Remember the outrage over lavish Wall Street bonuses doled out in the wake of the financial crisis? The brouhaha supposedly put an end to the outrageous pay packages enjoyed by many American CEOs -- and not just in the financial sector.
But over two years later, very little has changed. A new website launched by the AFL-CIO, aimed at focusing public attention on excessive executive compensation, touts some shocking numbers. Among them:
Last year, total compensation for CEOs averaged $11.4 million, up 23 percent from the previous year, according to data for 299 major companies.
CEOs at those 299 companies raked in a total of $3.4 billion. That's enough to support over 100,000 jobs that paying the median wage of just over $33,000.
Average CEO compensation is 343 times that median wage.
Ray Irani (pictured), the outgoing CEO of Occidental Petroleum Corp., took in $76.1 million in compensation last year. Over the last decade, he received $857 million. "We're not in the business to employ people. We're in the business to make a profit," Irani has said, according to the AP.
Even at large financial services companies -- where the furor over bonuses was focused -- total compensation rose 5.7 percent in 2010, to a record $149 billion.
The numbers above include base salary, bonuses, stock awards, and any other form of compensation.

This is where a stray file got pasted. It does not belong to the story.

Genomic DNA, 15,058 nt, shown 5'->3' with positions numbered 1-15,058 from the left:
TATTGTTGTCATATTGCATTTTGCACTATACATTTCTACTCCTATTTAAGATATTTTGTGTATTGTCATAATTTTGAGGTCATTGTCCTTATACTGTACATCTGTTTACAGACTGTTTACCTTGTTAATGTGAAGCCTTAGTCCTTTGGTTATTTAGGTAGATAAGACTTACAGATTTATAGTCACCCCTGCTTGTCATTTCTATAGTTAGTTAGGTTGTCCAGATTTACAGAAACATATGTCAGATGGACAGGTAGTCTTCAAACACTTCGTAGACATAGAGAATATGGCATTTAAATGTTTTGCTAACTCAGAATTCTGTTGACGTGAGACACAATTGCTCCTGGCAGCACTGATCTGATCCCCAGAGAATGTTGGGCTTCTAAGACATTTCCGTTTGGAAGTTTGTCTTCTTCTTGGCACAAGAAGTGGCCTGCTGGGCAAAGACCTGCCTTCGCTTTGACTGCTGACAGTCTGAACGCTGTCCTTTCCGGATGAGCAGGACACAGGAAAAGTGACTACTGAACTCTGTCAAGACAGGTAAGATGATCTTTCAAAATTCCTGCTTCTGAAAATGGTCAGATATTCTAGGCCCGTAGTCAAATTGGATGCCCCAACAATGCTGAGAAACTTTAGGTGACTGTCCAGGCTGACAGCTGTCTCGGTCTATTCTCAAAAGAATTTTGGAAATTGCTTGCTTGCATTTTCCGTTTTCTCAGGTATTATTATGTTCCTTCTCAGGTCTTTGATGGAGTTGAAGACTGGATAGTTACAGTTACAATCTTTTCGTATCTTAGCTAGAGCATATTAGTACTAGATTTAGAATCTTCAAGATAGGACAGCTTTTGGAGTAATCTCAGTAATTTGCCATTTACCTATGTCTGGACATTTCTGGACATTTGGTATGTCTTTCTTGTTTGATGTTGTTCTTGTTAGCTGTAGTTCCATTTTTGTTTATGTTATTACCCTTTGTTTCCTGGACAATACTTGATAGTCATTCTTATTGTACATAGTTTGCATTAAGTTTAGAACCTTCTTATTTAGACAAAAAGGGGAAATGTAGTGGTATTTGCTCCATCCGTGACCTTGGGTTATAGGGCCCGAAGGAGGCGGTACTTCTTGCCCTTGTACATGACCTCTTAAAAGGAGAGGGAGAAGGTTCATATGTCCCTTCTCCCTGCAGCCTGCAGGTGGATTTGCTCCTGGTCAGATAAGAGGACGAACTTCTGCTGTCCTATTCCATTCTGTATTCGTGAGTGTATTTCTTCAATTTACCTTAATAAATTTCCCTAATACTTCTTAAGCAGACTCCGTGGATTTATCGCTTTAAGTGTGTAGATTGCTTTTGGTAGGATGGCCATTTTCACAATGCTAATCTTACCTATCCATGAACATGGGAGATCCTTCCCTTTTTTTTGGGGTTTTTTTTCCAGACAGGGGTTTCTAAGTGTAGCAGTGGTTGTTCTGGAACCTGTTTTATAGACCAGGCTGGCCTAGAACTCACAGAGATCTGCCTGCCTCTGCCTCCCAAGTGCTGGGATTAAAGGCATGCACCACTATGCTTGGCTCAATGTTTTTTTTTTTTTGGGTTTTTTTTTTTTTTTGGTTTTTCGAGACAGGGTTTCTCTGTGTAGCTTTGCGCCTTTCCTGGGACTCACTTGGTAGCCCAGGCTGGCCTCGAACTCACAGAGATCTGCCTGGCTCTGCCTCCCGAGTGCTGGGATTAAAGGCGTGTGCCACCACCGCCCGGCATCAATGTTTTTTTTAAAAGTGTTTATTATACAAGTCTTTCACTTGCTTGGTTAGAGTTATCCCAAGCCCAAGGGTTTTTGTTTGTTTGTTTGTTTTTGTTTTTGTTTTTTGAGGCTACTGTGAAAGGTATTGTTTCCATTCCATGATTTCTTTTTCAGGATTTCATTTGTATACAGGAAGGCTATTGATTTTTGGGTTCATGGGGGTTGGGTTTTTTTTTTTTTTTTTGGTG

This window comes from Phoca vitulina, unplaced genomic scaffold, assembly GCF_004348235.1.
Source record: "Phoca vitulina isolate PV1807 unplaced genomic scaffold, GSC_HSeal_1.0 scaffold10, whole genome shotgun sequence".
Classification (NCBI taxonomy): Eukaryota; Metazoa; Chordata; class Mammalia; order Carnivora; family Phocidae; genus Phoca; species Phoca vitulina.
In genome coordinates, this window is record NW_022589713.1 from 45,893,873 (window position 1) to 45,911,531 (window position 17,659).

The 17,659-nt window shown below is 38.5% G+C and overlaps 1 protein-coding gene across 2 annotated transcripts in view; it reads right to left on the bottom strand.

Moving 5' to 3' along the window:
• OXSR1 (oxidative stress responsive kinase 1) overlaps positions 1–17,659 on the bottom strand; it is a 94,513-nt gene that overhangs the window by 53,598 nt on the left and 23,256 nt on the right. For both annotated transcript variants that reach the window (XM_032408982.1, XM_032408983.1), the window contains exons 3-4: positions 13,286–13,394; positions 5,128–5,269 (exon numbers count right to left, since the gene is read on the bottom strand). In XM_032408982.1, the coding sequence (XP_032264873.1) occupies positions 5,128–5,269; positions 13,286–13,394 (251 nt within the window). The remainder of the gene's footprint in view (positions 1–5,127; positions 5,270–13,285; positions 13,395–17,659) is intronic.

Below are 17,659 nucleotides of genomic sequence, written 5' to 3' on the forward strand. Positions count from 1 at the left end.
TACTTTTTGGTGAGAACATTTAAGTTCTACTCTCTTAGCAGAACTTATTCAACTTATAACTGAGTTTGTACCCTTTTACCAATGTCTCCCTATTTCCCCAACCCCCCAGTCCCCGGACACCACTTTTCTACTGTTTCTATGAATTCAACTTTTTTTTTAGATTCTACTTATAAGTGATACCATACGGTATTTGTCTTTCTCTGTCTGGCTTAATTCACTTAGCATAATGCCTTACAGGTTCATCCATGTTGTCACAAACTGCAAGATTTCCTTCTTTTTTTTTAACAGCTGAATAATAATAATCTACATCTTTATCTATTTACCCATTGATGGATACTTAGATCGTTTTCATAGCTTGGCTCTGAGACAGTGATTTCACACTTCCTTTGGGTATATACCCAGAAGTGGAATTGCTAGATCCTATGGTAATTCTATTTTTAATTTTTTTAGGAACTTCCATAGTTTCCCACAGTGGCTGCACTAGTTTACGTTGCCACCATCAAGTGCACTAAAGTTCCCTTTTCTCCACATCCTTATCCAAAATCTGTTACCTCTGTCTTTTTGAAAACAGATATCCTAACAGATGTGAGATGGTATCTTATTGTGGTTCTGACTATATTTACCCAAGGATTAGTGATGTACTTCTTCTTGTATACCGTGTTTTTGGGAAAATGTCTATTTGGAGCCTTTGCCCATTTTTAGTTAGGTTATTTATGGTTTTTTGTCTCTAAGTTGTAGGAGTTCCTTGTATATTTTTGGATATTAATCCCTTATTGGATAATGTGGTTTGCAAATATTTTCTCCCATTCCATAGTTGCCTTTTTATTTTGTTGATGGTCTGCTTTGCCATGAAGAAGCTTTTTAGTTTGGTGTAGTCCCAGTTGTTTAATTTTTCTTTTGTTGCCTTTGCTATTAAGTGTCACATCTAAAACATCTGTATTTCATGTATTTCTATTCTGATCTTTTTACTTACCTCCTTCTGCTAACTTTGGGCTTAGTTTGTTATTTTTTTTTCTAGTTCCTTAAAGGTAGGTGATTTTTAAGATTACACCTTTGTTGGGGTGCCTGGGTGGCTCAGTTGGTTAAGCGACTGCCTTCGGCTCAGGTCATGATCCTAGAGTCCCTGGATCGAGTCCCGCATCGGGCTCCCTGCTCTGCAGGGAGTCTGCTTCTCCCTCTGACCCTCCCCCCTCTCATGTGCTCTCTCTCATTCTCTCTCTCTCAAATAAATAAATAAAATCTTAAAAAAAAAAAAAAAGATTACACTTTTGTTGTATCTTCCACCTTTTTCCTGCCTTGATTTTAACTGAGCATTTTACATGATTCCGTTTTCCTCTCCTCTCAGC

The site, Executive Paywatch, allows users to search for specific companies and find out how much their CEO was paid. For instance, it says that G.E. CEO Jeff Immelt, who also serves as President Obama's "jobs czar," took in $21,428,765 in total compensation last year.
The Dodd-Frank legislation passed by Congress last year included several provisions aimed at making it easier for shareholders to rein in excessive executive pay. For instance, it required companies to publicly disclose the ratio between CEO pay and the pay of their median worker.
The AFL-CIO's campaign comes at a time of increased concern over growing inequality. As we've noted, the income of the richest 1 percent of Americans has exploded over the last 30 years, while income growth for the bottom 90 percent has remained barely budged.